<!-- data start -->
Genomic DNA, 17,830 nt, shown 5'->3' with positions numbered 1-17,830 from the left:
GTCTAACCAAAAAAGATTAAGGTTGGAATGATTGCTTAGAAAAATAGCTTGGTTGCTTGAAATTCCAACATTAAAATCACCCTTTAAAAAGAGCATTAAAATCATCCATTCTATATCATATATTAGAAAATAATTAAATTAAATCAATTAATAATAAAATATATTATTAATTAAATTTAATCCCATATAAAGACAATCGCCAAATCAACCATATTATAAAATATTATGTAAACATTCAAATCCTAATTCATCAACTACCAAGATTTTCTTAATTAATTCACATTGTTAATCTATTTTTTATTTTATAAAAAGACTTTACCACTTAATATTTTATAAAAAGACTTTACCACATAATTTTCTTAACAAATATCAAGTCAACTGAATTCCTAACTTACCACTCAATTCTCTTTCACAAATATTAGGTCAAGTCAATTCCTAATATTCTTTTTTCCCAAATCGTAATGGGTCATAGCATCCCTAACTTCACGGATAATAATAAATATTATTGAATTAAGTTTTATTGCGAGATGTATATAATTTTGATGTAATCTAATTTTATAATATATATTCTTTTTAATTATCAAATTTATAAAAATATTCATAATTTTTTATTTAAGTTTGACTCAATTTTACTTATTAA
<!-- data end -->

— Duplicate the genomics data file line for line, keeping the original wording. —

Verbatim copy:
Genomic DNA, 17,830 nt, shown 5'->3' with positions numbered 1-17,830 from the left:
GTCTAACCAAAAAAGATTAAGGTTGGAATGATTGCTTAGAAAAATAGCTTGGTTGCTTGAAATTCCAACATTAAAATCACCCTTTAAAAAGAGCATTAAAATCATCCATTCTATATCATATATTAGAAAATAATTAAATTAAATCAATTAATAATAAAATATATTATTAATTAAATTTAATCCCATATAAAGACAATCGCCAAATCAACCATATTATAAAATATTATGTAAACATTCAAATCCTAATTCATCAACTACCAAGATTTTCTTAATTAATTCACATTGTTAATCTATTTTTTATTTTATAAAAAGACTTTACCACTTAATATTTTATAAAAAGACTTTACCACATAATTTTCTTAACAAATATCAAGTCAACTGAATTCCTAACTTACCACTCAATTCTCTTTCACAAATATTAGGTCAAGTCAATTCCTAATATTCTTTTTTCCCAAATCGTAATGGGTCATAGCATCCCTAACTTCACGGATAATAATAAATATTATTGAATTAAGTTTTATTGCGAGATGTATATAATTTTGATGTAATCTAATTTTATAATATATATTCTTTTTAATTATCAAATTTATAAAAATATTCATAATTTTTTATTTAAGTTTGACTCAATTTTACTTATTAA